Vacation reading: Helping your child get ahead

(NC) A good book is more than just something to pass the time. For schoolchildren, it can be a portal to distant lands or ancient history. And for their parents, it can be an important springboard for a dive into learning. As such, it’s essential that parents encourage their youngsters to read-even when they’re on vacation.

(NC) A good book is more than just something to pass the time. For schoolchildren, it can be a portal to distant lands or ancient history. And for their parents, it can be an important springboard for a dive into learning. As such, it’s essential that parents encourage their youngsters to read-even when they’re on vacation.

According to the Johns Hopkins University Center for Summer Learning, “research demonstrates that all students experience significant learning losses in procedural and factual knowledge during the summer months.”

Preventing this “loss of learning” can be as simple as having your child pick up a book-or five. Reading during vacations actually enhances reading ability in an elementary school child, so he or she can head back to school with better reading and writing skills.

Here are a few tips on how to get and keep your kids interested in reading:

Let children read what they like. When they enjoy the subjects, children are more likely to discover the joy of reading-and read more on their own. Allow your child to experience the wonder of reading a fantasy or science fiction story, or the thrill of feeling as if he or she is at a Revolutionary War battle-or on a pirate ship. Some children may like nonfiction and may want to read about the universe, science or different cultures in foreign lands.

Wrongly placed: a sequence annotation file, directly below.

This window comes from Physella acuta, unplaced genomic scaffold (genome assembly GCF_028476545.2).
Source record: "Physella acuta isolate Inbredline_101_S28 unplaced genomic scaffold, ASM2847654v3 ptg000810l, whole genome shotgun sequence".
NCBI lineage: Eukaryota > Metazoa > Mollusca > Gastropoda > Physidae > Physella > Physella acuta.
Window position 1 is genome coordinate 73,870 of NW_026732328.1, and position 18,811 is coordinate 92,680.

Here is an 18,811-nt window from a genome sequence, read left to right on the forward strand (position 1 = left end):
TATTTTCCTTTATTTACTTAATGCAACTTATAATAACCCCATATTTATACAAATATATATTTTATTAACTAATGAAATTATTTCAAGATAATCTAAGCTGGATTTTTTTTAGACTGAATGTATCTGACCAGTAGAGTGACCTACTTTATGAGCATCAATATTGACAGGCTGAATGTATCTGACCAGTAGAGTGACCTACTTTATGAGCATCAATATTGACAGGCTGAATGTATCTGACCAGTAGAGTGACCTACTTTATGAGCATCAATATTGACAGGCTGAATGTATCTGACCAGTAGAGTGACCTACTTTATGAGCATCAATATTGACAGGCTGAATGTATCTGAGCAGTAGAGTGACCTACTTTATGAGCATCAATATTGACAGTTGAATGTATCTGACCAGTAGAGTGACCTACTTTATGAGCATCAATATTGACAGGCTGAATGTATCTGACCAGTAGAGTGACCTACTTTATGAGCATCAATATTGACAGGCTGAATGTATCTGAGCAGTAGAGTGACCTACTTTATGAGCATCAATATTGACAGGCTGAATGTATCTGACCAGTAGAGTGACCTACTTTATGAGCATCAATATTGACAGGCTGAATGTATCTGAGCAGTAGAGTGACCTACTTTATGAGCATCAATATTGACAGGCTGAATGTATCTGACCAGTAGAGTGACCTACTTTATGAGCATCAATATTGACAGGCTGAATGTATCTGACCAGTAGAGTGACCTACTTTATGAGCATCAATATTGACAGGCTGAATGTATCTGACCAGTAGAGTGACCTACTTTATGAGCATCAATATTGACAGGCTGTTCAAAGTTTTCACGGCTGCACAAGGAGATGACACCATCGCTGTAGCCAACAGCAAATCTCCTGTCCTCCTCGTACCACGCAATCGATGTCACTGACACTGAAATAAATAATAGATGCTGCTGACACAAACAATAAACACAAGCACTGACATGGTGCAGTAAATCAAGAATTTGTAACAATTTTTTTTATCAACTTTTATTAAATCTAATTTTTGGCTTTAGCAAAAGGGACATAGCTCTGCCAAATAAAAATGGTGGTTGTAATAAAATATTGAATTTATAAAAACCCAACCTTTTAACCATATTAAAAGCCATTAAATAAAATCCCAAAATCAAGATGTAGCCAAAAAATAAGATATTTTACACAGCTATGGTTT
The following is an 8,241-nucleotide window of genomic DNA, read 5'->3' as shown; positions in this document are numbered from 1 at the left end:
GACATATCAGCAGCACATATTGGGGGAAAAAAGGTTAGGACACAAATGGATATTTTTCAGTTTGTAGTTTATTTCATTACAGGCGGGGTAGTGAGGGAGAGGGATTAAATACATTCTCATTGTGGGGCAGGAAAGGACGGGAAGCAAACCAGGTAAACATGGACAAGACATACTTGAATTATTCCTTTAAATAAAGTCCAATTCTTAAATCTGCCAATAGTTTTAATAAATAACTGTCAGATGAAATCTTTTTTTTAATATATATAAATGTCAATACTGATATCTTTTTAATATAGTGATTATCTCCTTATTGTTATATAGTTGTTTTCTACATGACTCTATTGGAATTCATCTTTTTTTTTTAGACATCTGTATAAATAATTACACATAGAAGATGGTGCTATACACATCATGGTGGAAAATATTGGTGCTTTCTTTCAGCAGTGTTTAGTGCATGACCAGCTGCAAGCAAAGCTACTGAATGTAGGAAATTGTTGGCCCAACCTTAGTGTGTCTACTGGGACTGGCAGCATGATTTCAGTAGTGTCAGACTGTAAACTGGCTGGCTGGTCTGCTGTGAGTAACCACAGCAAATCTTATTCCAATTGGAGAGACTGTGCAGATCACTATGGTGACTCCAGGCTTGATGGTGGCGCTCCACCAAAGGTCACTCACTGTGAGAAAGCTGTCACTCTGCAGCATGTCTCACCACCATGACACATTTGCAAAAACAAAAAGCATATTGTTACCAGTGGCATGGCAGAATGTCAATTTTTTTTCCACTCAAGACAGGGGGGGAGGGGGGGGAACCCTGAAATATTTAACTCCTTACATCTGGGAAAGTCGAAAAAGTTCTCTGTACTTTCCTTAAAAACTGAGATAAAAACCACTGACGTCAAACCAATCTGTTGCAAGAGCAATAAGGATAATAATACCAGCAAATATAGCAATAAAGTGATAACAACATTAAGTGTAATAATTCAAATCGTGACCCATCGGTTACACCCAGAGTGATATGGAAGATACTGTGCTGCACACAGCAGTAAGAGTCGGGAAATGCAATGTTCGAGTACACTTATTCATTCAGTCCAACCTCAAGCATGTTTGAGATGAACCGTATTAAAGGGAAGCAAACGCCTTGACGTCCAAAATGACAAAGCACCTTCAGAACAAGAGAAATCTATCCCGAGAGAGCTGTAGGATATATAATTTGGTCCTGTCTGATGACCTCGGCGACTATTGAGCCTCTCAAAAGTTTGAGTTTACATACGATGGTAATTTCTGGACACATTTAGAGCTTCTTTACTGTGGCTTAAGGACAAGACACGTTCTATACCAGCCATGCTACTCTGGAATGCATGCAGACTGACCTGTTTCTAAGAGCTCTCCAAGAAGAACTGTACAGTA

Make time for reading aloud. It helps young preschoolers develop a sense for the rhythm and pattern of language. Read aloud as often as you and your child can.

A better listener is a better learner. Read slowly enough to allow your child the time to picture the story in her mind. Reading aloud builds listening skills. Think about it: Most of the time during your child’s school day is spent listening.

Vary the subject matter. Mix it up, both in the type and length of the books you read. Reading above your child’s reading level on occasion can motivate a child’s love of learning. It also helps to build vocabulary.

Some children just can’t sit still. Let him color or play with a favorite toy as you read. Your child will still be listening and learning.

Talk about what you are reading. Foster your child’s curiosity and answer questions to make the entire process more enjoyable. It’s okay to make fun of pictures or talk about words that sound silly.

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